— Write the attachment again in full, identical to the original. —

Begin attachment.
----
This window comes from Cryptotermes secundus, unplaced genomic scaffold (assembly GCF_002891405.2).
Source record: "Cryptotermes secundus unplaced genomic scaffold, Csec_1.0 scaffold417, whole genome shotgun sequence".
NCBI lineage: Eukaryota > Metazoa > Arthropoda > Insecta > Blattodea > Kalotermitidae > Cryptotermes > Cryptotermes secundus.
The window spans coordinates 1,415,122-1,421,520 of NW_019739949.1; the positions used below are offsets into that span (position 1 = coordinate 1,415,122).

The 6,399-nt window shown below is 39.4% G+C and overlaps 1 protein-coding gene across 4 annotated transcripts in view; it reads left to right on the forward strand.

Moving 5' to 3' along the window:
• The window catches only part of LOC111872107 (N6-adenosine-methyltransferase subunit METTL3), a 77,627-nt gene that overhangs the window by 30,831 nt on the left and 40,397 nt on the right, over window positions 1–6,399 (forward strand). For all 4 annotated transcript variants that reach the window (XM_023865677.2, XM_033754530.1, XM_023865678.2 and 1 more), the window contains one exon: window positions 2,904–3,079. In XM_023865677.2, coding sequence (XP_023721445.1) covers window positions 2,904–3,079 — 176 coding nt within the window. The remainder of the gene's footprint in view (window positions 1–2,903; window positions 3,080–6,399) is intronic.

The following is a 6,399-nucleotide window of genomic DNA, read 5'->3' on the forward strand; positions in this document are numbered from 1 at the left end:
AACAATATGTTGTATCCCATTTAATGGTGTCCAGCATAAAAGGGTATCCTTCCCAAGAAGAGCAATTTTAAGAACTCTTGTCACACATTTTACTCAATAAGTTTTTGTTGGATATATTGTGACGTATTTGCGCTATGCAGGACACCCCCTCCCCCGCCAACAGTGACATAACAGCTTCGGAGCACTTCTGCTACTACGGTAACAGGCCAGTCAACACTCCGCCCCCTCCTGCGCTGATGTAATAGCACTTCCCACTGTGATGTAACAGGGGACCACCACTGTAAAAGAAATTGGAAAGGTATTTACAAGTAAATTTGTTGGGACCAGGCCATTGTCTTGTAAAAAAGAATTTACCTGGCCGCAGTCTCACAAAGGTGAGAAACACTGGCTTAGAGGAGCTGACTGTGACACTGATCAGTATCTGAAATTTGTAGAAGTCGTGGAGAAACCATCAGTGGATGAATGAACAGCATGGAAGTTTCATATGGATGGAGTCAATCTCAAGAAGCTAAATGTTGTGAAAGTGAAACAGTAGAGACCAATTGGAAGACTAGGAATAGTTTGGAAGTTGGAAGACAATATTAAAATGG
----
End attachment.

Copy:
This window comes from Cryptotermes secundus, unplaced genomic scaffold (assembly GCF_002891405.2).
Source record: "Cryptotermes secundus unplaced genomic scaffold, Csec_1.0 scaffold417, whole genome shotgun sequence".
NCBI lineage: Eukaryota > Metazoa > Arthropoda > Insecta > Blattodea > Kalotermitidae > Cryptotermes > Cryptotermes secundus.
The window spans coordinates 1,415,122-1,421,520 of NW_019739949.1; the positions used below are offsets into that span (position 1 = coordinate 1,415,122).

The 6,399-nt window shown below is 39.4% G+C and overlaps 1 protein-coding gene across 4 annotated transcripts in view; it reads left to right on the forward strand.

Moving 5' to 3' along the window:
• The window catches only part of LOC111872107 (N6-adenosine-methyltransferase subunit METTL3), a 77,627-nt gene that overhangs the window by 30,831 nt on the left and 40,397 nt on the right, over window positions 1–6,399 (forward strand). For all 4 annotated transcript variants that reach the window (XM_023865677.2, XM_033754530.1, XM_023865678.2 and 1 more), the window contains one exon: window positions 2,904–3,079. In XM_023865677.2, coding sequence (XP_023721445.1) covers window positions 2,904–3,079 — 176 coding nt within the window. The remainder of the gene's footprint in view (window positions 1–2,903; window positions 3,080–6,399) is intronic.

The following is a 6,399-nucleotide window of genomic DNA, read 5'->3' on the forward strand; positions in this document are numbered from 1 at the left end:
AACAATATGTTGTATCCCATTTAATGGTGTCCAGCATAAAAGGGTATCCTTCCCAAGAAGAGCAATTTTAAGAACTCTTGTCACACATTTTACTCAATAAGTTTTTGTTGGATATATTGTGACGTATTTGCGCTATGCAGGACACCCCCTCCCCCGCCAACAGTGACATAACAGCTTCGGAGCACTTCTGCTACTACGGTAACAGGCCAGTCAACACTCCGCCCCCTCCTGCGCTGATGTAATAGCACTTCCCACTGTGATGTAACAGGGGACCACCACTGTAAAAGAAATTGGAAAGGTATTTACAAGTAAATTTGTTGGGACCAGGCCATTGTCTTGTAAAAAAGAATTTACCTGGCCGCAGTCTCACAAAGGTGAGAAACACTGGCTTAGAGGAGCTGACTGTGACACTGATCAGTATCTGAAATTTGTAGAAGTCGTGGAGAAACCATCAGTGGATGAATGAACAGCATGGAAGTTTCATATGGATGGAGTCAATCTCAAGAAGCTAAATGTTGTGAAAGTGAAACAGTAGAGACCAATTGGAAGACTAGGAATAGTTTGGAAGTTGGAAGACAATATTAAAATGG